Even Lord's itself then turned on South Africa, to no avail. The failure of two of the floodlights made batting conditions a little murkier (it also removed power for the media, which the ECB has yearned to do for more than a week) and MCC members variously stood up behind the arm to straighten a copy of The Guardian and don a lightweight jacket in a crafty bid for late wickets. When Steyn was struck on the chest, failing to pick up a short ball from Finn, and protested vehemently, enough was enough.

David Hopps is the UK editor of ESPNcricinfo

Comments have now been closed for this article

  • John on August 18, 2012, 8:14 GMT

    @Meety on (August 17 2012, 23:06 PM GMT) Yeah , maybe you're right. Obviously different levels. I'd have had him in my side and as I said before all but 1 (caught at 1st slip) of his wickets were bowled or lbw which says about his accuracy/consistency.

  • Andrew on August 17, 2012, 23:06 GMT

    @JG2704 - re: Onions, yes I posted on the article. It had shades of Hadlee v Oz in the 80s. Whilst I'm not 100% convinced with him, what a riposte! Can't do any better than that!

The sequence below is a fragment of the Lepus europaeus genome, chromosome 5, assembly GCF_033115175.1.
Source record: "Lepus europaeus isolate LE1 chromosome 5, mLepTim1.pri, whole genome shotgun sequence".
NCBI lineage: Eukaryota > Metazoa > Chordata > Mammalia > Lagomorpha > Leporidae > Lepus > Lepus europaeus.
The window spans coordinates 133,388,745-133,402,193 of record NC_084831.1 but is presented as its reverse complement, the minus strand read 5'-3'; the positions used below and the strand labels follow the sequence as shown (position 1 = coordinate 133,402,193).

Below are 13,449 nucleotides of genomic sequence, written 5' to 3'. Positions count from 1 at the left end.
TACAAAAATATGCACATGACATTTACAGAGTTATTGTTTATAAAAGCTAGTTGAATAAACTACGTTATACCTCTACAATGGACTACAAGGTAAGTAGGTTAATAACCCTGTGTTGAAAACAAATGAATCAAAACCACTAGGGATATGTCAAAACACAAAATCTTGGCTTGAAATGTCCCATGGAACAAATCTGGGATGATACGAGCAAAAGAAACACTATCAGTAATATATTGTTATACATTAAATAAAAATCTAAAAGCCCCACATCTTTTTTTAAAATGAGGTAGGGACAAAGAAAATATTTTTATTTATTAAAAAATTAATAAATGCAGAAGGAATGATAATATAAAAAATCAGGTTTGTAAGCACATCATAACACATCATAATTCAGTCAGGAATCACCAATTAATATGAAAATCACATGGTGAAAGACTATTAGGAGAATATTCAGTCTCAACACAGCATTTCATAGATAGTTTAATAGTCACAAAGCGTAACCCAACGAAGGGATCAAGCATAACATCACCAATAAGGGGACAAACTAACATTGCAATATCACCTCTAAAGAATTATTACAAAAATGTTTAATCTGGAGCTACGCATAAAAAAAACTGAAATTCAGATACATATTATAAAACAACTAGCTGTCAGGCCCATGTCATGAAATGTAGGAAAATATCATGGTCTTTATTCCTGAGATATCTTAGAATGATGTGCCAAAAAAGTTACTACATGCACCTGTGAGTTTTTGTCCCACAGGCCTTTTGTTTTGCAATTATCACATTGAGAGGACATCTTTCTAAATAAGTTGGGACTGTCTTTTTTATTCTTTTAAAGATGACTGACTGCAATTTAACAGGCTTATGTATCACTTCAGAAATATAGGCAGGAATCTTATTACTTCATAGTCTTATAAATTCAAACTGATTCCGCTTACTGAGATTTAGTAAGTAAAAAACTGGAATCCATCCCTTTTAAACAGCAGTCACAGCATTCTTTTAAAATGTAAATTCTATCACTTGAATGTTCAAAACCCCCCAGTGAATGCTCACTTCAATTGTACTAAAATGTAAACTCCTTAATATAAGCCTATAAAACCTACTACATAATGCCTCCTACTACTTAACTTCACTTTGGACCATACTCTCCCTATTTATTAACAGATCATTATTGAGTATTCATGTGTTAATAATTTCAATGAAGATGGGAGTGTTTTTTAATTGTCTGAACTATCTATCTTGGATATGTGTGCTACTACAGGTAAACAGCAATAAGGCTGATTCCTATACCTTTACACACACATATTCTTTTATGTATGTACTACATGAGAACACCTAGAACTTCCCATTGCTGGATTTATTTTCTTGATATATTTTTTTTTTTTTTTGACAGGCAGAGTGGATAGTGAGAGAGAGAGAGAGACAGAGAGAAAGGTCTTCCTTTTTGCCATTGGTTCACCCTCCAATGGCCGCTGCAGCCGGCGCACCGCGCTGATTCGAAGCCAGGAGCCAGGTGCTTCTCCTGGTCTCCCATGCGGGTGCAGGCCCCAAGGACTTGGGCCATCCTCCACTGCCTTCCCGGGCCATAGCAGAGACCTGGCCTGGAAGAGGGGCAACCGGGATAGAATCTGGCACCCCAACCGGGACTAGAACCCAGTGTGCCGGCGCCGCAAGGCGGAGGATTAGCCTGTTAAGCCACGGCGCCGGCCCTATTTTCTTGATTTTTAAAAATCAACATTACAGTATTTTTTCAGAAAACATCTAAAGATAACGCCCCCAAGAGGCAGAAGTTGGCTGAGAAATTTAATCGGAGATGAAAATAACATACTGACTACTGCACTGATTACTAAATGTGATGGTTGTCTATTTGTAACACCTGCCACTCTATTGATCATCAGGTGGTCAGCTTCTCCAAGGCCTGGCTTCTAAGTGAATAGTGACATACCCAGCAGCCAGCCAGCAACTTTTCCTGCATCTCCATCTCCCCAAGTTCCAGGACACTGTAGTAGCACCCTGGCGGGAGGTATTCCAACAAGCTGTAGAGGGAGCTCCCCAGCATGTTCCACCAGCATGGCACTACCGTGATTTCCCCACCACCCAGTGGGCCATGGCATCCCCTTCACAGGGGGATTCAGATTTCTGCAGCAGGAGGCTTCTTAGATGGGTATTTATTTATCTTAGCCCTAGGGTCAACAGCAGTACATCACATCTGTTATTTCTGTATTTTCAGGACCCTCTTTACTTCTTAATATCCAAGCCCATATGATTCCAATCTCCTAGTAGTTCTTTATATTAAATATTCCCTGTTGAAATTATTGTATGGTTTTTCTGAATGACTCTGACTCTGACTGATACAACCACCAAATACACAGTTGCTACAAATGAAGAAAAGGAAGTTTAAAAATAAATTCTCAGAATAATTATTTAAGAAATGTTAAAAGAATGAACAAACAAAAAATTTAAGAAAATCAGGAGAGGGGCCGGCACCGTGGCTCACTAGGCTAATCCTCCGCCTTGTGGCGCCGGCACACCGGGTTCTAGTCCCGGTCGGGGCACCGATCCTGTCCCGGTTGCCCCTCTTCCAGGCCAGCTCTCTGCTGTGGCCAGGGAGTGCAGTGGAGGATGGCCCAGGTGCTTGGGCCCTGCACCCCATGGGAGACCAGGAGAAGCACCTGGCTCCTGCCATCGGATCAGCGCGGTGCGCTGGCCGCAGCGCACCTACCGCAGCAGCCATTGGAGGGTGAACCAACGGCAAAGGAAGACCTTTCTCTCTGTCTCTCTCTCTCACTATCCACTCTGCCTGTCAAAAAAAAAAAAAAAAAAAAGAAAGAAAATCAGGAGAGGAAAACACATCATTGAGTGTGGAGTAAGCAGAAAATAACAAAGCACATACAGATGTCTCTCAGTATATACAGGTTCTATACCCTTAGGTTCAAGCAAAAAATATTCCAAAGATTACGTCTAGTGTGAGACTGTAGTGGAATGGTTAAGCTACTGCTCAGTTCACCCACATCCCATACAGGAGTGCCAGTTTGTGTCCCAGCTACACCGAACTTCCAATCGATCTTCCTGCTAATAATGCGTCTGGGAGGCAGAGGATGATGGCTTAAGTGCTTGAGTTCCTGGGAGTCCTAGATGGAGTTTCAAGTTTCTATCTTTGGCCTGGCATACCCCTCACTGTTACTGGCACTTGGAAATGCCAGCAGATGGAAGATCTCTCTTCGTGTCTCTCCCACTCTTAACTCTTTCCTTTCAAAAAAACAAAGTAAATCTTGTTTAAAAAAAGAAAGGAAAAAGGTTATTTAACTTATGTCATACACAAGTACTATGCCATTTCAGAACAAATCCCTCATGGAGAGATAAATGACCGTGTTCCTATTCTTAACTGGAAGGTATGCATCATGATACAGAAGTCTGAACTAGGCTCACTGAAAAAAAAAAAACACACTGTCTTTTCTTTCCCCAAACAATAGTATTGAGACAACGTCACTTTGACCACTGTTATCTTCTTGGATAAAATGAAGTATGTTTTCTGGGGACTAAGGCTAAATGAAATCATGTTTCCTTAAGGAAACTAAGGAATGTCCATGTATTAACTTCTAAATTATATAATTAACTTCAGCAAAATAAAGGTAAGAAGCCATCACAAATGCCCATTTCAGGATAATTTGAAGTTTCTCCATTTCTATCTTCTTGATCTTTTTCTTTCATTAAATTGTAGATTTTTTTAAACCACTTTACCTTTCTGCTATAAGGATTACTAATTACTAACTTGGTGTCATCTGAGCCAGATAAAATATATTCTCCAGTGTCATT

• John on August 17, 2012, 21:38 GMT

    @John Duchaussee on (August 17 2012, 19:08 PM GMT) Mate , check his comms on the story FORTUNE FINALLY TURNS http://www.espncricinfo.com/england-v-south-africa-2012/content/story/577727.html . You'll be even more confused

  • Dummy4 on August 17, 2012, 19:08 GMT

    @Cpt.Meanster. You have still not answered the question. What does your nationality have to do with your SUPPORTING or OPPOSING the DRS. That is the main issue. Don't lose the point.

  • John on August 17, 2012, 15:32 GMT

    @cricky_lover on (August 17 2012, 10:49 AM GMT) Pieterson walked. Surely when you have the technology it is up to the batsman to review it if for whatever reason he thinks it's not out. So are you also saying by the same token that if a bowler does not review a close LBW decision and replay shows it was hitting the stumps then the bowler should get the wicket? Or that if a batsman fails to review an LBW decision where the ball is marginally missing he should remain? That's what the review system is all about. AP should have reviewed his dismissal , he didn't , his responsibility end of. As I said Kallis was a bad one as the 3rd umpire , based on the DRS technology got it badly wrong. That's an issue where the 3rd umpires capabilities need to be reviewed

  • Bob on August 17, 2012, 11:58 GMT

    @Posted by Sun25 on (August 17 2012, 09:23 AM GMT)

    "Kallis's dismissal has been wrongly recorded in the scorecard. The third umpire actually gave hem out "Handled the Ball"!!" You must be joking.. According to Law 33... to be out Handled the Ball the handling must be wilful... and no-one in their right mind could claim Kallis handled the ball wilfully...

  • T on August 17, 2012, 10:49 GMT